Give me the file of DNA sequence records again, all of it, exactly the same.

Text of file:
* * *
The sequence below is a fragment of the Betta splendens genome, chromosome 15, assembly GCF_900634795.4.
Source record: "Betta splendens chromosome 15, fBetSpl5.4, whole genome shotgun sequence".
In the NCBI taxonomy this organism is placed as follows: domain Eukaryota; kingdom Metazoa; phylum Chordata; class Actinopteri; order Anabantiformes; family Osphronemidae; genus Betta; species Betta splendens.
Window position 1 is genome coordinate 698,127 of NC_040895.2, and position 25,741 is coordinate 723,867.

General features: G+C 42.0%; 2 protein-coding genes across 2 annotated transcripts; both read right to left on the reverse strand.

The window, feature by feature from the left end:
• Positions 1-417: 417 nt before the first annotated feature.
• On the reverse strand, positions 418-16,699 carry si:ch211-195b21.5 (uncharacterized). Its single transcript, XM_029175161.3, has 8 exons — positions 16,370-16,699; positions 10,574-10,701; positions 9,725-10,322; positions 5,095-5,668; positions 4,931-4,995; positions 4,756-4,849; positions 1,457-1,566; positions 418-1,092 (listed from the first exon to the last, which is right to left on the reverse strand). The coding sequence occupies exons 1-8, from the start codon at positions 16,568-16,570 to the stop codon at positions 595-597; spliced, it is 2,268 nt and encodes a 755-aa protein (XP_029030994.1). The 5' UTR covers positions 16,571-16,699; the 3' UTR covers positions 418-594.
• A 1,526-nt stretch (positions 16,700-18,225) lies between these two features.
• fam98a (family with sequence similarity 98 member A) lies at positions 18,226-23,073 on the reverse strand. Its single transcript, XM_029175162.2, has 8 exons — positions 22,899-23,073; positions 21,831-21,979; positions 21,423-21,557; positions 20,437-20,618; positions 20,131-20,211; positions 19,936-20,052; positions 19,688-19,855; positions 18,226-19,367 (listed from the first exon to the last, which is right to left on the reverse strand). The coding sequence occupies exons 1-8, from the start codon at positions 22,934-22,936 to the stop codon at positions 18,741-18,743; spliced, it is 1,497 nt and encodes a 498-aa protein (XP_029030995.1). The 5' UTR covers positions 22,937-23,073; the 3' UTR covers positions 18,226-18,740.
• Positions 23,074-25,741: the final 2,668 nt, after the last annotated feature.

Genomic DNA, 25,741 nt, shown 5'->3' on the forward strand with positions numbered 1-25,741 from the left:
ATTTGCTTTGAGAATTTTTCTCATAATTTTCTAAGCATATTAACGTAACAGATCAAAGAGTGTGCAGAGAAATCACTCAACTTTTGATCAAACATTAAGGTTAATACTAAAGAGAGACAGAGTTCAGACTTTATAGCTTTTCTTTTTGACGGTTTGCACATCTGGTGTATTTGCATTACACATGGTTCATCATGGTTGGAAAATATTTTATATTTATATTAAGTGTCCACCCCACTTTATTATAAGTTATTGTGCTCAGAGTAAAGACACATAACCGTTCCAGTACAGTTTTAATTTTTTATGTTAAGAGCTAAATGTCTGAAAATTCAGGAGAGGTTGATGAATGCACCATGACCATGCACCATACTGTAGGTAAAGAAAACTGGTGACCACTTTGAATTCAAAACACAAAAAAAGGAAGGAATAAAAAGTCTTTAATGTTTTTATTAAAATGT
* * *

The sequence below is a fragment of the Betta splendens genome, chromosome 15, assembly GCF_900634795.4.
Source record: "Betta splendens chromosome 15, fBetSpl5.4, whole genome shotgun sequence".
In the NCBI taxonomy this organism is placed as follows: domain Eukaryota; kingdom Metazoa; phylum Chordata; class Actinopteri; order Anabantiformes; family Osphronemidae; genus Betta; species Betta splendens.
Window position 1 is genome coordinate 698,127 of NC_040895.2, and position 25,741 is coordinate 723,867.

General features: G+C 42.0%; 2 protein-coding genes across 2 annotated transcripts; both read right to left on the reverse strand.

The window, feature by feature from the left end:
• Positions 1-417: 417 nt before the first annotated feature.
• On the reverse strand, positions 418-16,699 carry si:ch211-195b21.5 (uncharacterized). Its single transcript, XM_029175161.3, has 8 exons — positions 16,370-16,699; positions 10,574-10,701; positions 9,725-10,322; positions 5,095-5,668; positions 4,931-4,995; positions 4,756-4,849; positions 1,457-1,566; positions 418-1,092 (listed from the first exon to the last, which is right to left on the reverse strand). The coding sequence occupies exons 1-8, from the start codon at positions 16,568-16,570 to the stop codon at positions 595-597; spliced, it is 2,268 nt and encodes a 755-aa protein (XP_029030994.1). The 5' UTR covers positions 16,571-16,699; the 3' UTR covers positions 418-594.
• A 1,526-nt stretch (positions 16,700-18,225) lies between these two features.
• fam98a (family with sequence similarity 98 member A) lies at positions 18,226-23,073 on the reverse strand. Its single transcript, XM_029175162.2, has 8 exons — positions 22,899-23,073; positions 21,831-21,979; positions 21,423-21,557; positions 20,437-20,618; positions 20,131-20,211; positions 19,936-20,052; positions 19,688-19,855; positions 18,226-19,367 (listed from the first exon to the last, which is right to left on the reverse strand). The coding sequence occupies exons 1-8, from the start codon at positions 22,934-22,936 to the stop codon at positions 18,741-18,743; spliced, it is 1,497 nt and encodes a 498-aa protein (XP_029030995.1). The 5' UTR covers positions 22,937-23,073; the 3' UTR covers positions 18,226-18,740.
• Positions 23,074-25,741: the final 2,668 nt, after the last annotated feature.

Genomic DNA, 25,741 nt, shown 5'->3' on the forward strand with positions numbered 1-25,741 from the left:
ATTTGCTTTGAGAATTTTTCTCATAATTTTCTAAGCATATTAACGTAACAGATCAAAGAGTGTGCAGAGAAATCACTCAACTTTTGATCAAACATTAAGGTTAATACTAAAGAGAGACAGAGTTCAGACTTTATAGCTTTTCTTTTTGACGGTTTGCACATCTGGTGTATTTGCATTACACATGGTTCATCATGGTTGGAAAATATTTTATATTTATATTAAGTGTCCACCCCACTTTATTATAAGTTATTGTGCTCAGAGTAAAGACACATAACCGTTCCAGTACAGTTTTAATTTTTTATGTTAAGAGCTAAATGTCTGAAAATTCAGGAGAGGTTGATGAATGCACCATGACCATGCACCATACTGTAGGTAAAGAAAACTGGTGACCACTTTGAATTCAAAACACAAAAAAAGGAAGGAATAAAAAGTCTTTAATGTTTTTATTAAAATGT